Electricity network manufacturers such as Siemens, General Electric and Hitachi Energy have made digital technologies the core of their business. For instance, in 2021 Hitachi Energy launched its SVC Light Enhanced Solution, which combines two grid stabilisation technologies – STATCOM and supercapacitor-based energy storage – to provide both active and reactive power to transmission systems. Using grid-forming controls, this digital technology remedies increasing inertia shortages and rising demand for power quality, allowing greater renewable energy integration as well as power grid stabilisation.

It will be essential to expand, modernise and digitalise electricity networks to pool all available flexibility resources to support the Net Zero Emissions by 2050 Scenario’s rapid low-carbon electricity supply transition. 

In this scenario, the need for hour-to-hour flexibility in 2050 is four times higher, with batteries and demand response systems providing around 50%. But these solutions will not be able to provide flexibility services without smart grid technologies, for which funding must increase sharply: annual electricity network investments need to nearly triple to an average of almost USD 800 billion by the late 2020s, and investments in digital assets must increase eightfold, at more than twice the speed of total investments in transmission and distribution.  

These investments – in assets and software to support smart metering, network automation, EV charging and other applications – should combine connectivity, interoperability and cyber-security, leveraging the internet of things to enhance electricity system management while making utilities’ decision-making more informed and efficient. 

Not only the level but the speed of investment mobilisation must increase, as spending on transmission and distribution networks must occur in parallel with investments in electrification and renewables so that new demand and generation capacity can come online without bottlenecks. Funding for technologies and systems that increase demand flexibility are also needed, as discussed in the demand response section.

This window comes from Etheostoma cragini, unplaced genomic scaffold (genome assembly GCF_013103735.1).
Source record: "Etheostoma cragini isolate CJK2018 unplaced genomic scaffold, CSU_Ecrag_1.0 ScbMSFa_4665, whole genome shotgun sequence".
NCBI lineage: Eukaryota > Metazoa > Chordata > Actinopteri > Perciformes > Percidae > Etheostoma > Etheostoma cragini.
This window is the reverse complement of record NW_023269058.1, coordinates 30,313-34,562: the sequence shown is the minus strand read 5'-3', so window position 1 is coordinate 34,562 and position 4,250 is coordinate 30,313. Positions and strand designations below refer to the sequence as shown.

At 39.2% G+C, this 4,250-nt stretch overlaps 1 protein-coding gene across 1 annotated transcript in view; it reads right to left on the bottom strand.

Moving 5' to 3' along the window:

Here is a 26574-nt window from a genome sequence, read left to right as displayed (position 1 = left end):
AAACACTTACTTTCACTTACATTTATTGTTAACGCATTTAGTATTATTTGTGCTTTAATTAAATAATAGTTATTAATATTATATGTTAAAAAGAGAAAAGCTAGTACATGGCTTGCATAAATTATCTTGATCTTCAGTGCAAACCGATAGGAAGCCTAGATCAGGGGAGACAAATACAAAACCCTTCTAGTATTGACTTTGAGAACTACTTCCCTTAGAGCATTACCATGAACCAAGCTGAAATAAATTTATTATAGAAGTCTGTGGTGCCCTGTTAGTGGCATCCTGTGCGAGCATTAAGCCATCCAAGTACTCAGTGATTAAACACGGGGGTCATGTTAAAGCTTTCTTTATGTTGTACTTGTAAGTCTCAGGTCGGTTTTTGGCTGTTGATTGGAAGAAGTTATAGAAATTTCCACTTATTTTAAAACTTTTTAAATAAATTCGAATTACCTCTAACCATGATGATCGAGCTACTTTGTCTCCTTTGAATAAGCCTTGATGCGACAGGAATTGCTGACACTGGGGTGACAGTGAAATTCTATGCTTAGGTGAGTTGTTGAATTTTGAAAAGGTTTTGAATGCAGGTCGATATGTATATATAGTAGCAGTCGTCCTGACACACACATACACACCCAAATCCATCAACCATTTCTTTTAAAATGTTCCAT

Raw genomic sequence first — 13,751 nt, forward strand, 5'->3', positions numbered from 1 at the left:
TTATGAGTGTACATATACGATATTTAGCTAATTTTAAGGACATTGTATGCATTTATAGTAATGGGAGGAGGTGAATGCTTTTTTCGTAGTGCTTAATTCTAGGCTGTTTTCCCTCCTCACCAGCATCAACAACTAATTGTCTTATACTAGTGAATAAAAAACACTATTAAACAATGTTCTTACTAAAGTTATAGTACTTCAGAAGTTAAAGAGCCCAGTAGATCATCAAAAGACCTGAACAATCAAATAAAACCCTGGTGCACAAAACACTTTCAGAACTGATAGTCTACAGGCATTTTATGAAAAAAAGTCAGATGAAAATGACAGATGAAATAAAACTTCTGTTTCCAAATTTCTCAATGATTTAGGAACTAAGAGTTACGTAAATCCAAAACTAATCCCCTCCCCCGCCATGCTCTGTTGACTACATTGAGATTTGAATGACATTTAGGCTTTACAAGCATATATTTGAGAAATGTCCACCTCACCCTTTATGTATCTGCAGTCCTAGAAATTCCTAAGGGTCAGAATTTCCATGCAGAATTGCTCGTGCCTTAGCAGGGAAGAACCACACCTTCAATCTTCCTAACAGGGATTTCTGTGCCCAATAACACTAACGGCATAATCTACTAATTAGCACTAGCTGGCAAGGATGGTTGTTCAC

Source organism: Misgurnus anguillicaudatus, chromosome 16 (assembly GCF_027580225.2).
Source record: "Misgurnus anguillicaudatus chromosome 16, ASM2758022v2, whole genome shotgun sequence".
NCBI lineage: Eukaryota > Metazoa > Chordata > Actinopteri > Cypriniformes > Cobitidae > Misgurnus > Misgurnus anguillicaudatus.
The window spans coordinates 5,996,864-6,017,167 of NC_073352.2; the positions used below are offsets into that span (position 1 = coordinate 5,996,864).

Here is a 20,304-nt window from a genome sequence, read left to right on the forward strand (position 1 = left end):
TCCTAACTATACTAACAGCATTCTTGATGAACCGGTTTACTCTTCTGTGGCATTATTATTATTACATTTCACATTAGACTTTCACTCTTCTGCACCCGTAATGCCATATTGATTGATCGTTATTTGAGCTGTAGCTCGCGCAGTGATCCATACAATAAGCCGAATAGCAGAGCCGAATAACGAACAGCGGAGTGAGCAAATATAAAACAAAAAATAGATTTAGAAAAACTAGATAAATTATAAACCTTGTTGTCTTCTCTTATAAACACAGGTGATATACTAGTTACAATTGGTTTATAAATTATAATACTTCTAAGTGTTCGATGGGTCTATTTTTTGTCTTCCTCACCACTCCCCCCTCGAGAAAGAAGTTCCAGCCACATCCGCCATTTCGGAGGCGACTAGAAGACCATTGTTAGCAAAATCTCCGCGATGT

Around the globe, the extreme weather events of 2021 highlighted the energy security risks that climate change is introducing, and the importance of investing in more resilient electricity grids. Due to winter storms in Texas, cyclones in Fiji and Indonesia, and floods in Germany and China, millions of businesses and homes were without power for days and even weeks.  

But electricity systems are also struggling to cope with severe strains caused by heatwaves and low rainfall. A range of countries, including the United States, Canada and Iraq, were severely affected by unusually high temperatures in 2021. At the same time, lower than average rainfall and prolonged dry weather are raising concerns about hydropower output in various parts of the world, including Brazil, China, India and North America. 

These challenges highlight the urgent need for strong, well-planned policies and investments to improve electricity system security. Electricity systems must be made more resilient to the effects of climate change – and more efficient and flexible as they incorporate larger amounts of solar and wind power, which will be critical to reach net zero emissions in time to prevent even worse climate change impacts.

In the last 20 years, especially in advanced economies, the traditional mindset of electricity networks regulators has been to avoid the risk of over-investing in well-meshed electricity systems in which a small number of large utility-scale generators supply electricity for slow-growing consumer demand. This is not the situation anymore, however, as variable, decentralised and small renewable generators are rapidly penetrating the system and demand growth expectations are rising quickly owing to electrification of the industry, buildings and transport sectors.